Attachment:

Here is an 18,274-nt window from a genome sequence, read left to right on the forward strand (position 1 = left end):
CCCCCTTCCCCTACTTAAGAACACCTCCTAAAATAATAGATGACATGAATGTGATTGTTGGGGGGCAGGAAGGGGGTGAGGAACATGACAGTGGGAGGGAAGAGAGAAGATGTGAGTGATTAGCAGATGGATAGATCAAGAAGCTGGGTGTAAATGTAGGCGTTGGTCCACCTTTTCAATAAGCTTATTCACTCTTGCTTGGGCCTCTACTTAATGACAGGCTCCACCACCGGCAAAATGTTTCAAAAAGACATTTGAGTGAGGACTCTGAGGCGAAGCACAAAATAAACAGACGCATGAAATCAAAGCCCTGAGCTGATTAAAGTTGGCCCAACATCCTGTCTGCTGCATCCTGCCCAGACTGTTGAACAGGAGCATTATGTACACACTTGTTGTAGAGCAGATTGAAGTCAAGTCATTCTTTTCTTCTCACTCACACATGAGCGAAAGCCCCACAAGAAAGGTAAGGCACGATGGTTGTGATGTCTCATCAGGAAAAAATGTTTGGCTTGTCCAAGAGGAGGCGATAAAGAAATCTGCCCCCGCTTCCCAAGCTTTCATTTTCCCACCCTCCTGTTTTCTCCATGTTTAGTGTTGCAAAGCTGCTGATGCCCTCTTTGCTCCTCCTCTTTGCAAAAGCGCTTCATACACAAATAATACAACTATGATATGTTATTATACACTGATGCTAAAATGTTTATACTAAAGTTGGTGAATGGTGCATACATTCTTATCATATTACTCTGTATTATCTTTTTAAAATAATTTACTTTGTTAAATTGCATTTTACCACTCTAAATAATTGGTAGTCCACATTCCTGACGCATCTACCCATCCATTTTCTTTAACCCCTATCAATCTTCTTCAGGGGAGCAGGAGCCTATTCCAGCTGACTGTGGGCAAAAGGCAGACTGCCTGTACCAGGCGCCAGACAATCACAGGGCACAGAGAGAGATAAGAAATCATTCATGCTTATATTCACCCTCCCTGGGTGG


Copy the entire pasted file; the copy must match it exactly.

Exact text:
Here is an 18,274-nt window from a genome sequence, read left to right on the forward strand (position 1 = left end):
CCCCCTTCCCCTACTTAAGAACACCTCCTAAAATAATAGATGACATGAATGTGATTGTTGGGGGGCAGGAAGGGGGTGAGGAACATGACAGTGGGAGGGAAGAGAGAAGATGTGAGTGATTAGCAGATGGATAGATCAAGAAGCTGGGTGTAAATGTAGGCGTTGGTCCACCTTTTCAATAAGCTTATTCACTCTTGCTTGGGCCTCTACTTAATGACAGGCTCCACCACCGGCAAAATGTTTCAAAAAGACATTTGAGTGAGGACTCTGAGGCGAAGCACAAAATAAACAGACGCATGAAATCAAAGCCCTGAGCTGATTAAAGTTGGCCCAACATCCTGTCTGCTGCATCCTGCCCAGACTGTTGAACAGGAGCATTATGTACACACTTGTTGTAGAGCAGATTGAAGTCAAGTCATTCTTTTCTTCTCACTCACACATGAGCGAAAGCCCCACAAGAAAGGTAAGGCACGATGGTTGTGATGTCTCATCAGGAAAAAATGTTTGGCTTGTCCAAGAGGAGGCGATAAAGAAATCTGCCCCCGCTTCCCAAGCTTTCATTTTCCCACCCTCCTGTTTTCTCCATGTTTAGTGTTGCAAAGCTGCTGATGCCCTCTTTGCTCCTCCTCTTTGCAAAAGCGCTTCATACACAAATAATACAACTATGATATGTTATTATACACTGATGCTAAAATGTTTATACTAAAGTTGGTGAATGGTGCATACATTCTTATCATATTACTCTGTATTATCTTTTTAAAATAATTTACTTTGTTAAATTGCATTTTACCACTCTAAATAATTGGTAGTCCACATTCCTGACGCATCTACCCATCCATTTTCTTTAACCCCTATCAATCTTCTTCAGGGGAGCAGGAGCCTATTCCAGCTGACTGTGGGCAAAAGGCAGACTGCCTGTACCAGGCGCCAGACAATCACAGGGCACAGAGAGAGATAAGAAATCATTCATGCTTATATTCACCCTCCCTGGGTGG